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‘Like a Girl’ ad makers’ hearts are in the right place, but …

I doubt that making “like a girl” into an amazing phrase will help girls whose self-confidence is plummeting.

The “Like a Girl” ad that ran during the Super Bowl is undeniably powerful, but it didn’t quite sit well with me. After some thought, I came up with three reasons why.

1. There is a basic dishonesty in the premise. Assuming that the video is truthful (not edited out of context), it looks like a group of actors were called in for an audition and then asked to act for a director. “OK, so I’m just going to give you some actions to do, and just do the first thing that comes to mind.” The actors agree and when asked to run/fight/throw like a girl, they create a caricature.

They could hardly have done anything different. From what we can see, each one is being given a chance to sell their acting skills in a brief moment without any context. They then reach for a quick and negative portrayal. The same thing would have happened with most any instruction they were given. If they were asked to speak like they were English, they would say things like ‘pish posh,’ ‘cheerio’ and would talk about tea and crumpets. Those things are certainly stereotypes, but how else would they convey “English’ in a brief moment?” This is true of almost any adjective. If they’d been asked to “talk like a guy” would they have escaped stereotypes?

In fact, think of what would have happened if one of the women had thought, “Well, I’m a girl, I’ll just act normally and play it straight.” They then would have run in place normally and almost any director would have dismissed them as terribly boring.

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This wasn’t fair to the actors.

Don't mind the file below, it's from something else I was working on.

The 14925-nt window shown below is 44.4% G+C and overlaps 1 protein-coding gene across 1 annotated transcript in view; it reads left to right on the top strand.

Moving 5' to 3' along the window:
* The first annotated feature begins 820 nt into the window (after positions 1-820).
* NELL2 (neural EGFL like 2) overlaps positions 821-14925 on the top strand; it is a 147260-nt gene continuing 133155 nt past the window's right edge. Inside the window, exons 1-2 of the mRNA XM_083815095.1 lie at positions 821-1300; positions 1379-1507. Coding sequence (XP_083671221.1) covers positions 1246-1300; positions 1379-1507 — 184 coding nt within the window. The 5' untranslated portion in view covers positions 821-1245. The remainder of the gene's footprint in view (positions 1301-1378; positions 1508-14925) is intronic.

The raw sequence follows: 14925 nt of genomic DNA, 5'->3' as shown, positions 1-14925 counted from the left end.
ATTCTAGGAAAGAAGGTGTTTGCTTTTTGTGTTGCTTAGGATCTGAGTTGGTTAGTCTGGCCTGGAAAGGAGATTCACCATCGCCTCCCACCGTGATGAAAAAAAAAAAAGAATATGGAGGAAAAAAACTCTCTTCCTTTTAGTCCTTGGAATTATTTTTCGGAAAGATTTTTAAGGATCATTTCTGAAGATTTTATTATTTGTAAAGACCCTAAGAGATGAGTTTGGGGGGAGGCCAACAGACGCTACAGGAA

2. It’s not cool to shame children. Look at the boy at the 1:08 mark. He’s what, 10 or 11 years old? He’s asked if he insulted his sister. He says “No, I mean, yeah … insulted girls, but not my sister.” He obviously doesn’t understand exactly how to untie a person he knows well, like his sister, with a wide-ranging stereotype, like “girls.” In time, hopefully, he’ll have a better grasp on this. And it isn’t hard to see how this exact example will help him out.

I have three young kids and they run into these teachable moments all the time. If they see someone using a powered cart at Target, they loudly ask what’s wrong with them. I quietly tell them that it’s not polite to point or yell and then explain what the situation is. This is normal parenting, and you can hear stories like this from virtually every parent.

What parents don’t do is correct their children in a commercial that airs during the most watched television program of the year. Let’s hope that this commercial doesn’t lead to years of teasing and bullying and therapy sessions. This isn’t a fair thing to do to someone that young.

3. The message isn’t quite right. I have a 7-year-old daughter, and I worry about her future. I don’t want her to face a plummet of confidence in her teens, as the ad suggests. But I doubt that making “like a girl” into an amazing phrase will help. In fact, reinforcing her identity as a girl will make her more vulnerable to other dangers. I’m not especially worried that she’ll come home crying on the bus because she couldn’t hit a ball well, but I am worried that she’ll be crying because someone told her that her outfit wasn’t girly enough.

I think that the ad makers’ hearts are in the right place, I truly do. We should all want girls (and boys!) to escape having their spirits crushed as teens. The mistake they make is by trying to fight against this by drawing a line around a group and trying to elevate it. This will always a) reinforce stereotypes within that group and b) create hostility from those outside of it. I don’t want to a) have to tell my daughter to dress a certain way because that’s how girls do it, and I don’t want to b) alienate her brothers by defining successful things as girl-like. Instead of emphasizing her wonderful girlness, I’ll emphasize how wonderful she is as an individual. In the end, that’s obviously the best way forward.

Peder DeFor, of Minneapolis, writes the blog Peder D4.

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